The Diary of a Young Girl is special because it's so unique in origins.  Who would have thought, Anne Frank certainly had no idea, that a 15 year old girl's journal would come to influence so many others in such a profound way?  This impact partly comes from the circumstances in which the diary is written.  The situation, like most events associated with the Holocaust, is so shocking it leaves one staggered and stunned that such realities ever existed, especially when considering the devastating consequences on humanity.  Anne Frank's diary is a window into a very human experience, one which leaves the reader pondering well after the book is finished.

The situation in which the diary was written is not the only reason the diary has reached such a vast audience.  Anne Frank's writing, even though it's very conversational and sometimes quite scattered, is excellent.  It feels as if she knew millions would eventually read what she had to say, but she certainly had no idea.  Her experiences, as recorded in her diary, reveals a family dynamic that is not unlike your own.  Perhaps that's one reason why the book's content linger for so long.  Anne Frank belonged to an ordinary family who were suddenly thrust into a extraordinary and terrifying new situation, but families are still families, and teenage girls are still teenage girls.  Anne's constant musings and misgivings regarding her parents, her young love,  her insecurities, and sometimes confidence and arrogance, didn't annoy but enlighten me.  She has plenty to say, and due to her writing ability and sincerity, I enjoyed every last word.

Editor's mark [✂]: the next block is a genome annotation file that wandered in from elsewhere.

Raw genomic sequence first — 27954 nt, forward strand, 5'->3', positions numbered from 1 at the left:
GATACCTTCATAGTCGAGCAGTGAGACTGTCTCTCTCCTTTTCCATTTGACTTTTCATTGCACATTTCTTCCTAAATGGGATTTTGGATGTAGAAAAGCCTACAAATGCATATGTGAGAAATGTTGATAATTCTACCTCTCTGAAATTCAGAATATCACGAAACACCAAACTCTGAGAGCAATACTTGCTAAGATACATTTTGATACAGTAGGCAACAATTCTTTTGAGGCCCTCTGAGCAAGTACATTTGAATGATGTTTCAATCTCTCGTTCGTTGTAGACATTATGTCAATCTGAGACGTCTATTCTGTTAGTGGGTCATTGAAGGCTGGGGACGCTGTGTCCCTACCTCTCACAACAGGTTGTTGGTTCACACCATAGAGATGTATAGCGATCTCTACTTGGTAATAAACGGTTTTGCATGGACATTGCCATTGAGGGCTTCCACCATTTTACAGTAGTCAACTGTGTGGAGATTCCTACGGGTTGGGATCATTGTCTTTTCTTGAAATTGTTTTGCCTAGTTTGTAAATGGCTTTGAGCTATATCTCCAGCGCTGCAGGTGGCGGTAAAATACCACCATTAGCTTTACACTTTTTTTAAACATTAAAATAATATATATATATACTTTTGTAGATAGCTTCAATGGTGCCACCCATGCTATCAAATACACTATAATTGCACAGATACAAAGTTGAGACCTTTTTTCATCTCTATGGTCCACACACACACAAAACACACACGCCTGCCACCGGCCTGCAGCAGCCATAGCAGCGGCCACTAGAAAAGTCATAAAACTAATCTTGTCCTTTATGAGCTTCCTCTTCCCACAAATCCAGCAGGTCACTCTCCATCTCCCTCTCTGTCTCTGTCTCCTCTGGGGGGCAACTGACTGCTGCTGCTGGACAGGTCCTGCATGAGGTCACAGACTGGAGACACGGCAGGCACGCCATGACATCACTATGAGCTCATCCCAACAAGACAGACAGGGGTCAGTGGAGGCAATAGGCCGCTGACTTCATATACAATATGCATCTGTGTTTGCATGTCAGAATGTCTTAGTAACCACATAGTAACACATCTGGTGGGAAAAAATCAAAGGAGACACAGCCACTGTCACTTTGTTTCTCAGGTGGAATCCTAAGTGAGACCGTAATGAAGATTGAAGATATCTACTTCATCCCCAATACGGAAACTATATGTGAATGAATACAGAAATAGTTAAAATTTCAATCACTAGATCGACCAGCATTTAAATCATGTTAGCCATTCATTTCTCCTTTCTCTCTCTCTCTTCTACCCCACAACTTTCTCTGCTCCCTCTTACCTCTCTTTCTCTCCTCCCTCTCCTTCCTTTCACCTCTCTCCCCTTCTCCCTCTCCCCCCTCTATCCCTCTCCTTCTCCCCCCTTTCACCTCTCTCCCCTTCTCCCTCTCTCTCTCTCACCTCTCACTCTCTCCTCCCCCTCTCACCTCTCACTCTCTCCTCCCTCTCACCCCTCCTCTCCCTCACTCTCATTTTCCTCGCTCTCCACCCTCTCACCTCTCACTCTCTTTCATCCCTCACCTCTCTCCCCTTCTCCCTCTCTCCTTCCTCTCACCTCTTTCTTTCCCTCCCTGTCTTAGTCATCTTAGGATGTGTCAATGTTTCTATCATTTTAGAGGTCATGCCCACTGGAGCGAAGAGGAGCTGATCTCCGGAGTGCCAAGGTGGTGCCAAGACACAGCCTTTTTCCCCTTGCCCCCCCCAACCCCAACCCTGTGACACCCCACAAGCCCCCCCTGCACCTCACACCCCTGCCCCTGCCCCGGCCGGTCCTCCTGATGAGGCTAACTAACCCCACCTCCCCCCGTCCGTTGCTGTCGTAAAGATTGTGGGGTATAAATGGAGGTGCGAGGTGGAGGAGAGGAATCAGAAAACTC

Anne Frank: The Diary of a Young Girl belongs on a 'classics' list.  It's a powerful testament of how we are all so very much like one another.  Considering her final fate along with most of her family and friends, the book is implicitly sad.  However, it's many revelations regarding the human family are encouraging in a world of hate and fear.   I will remember it for many years to come."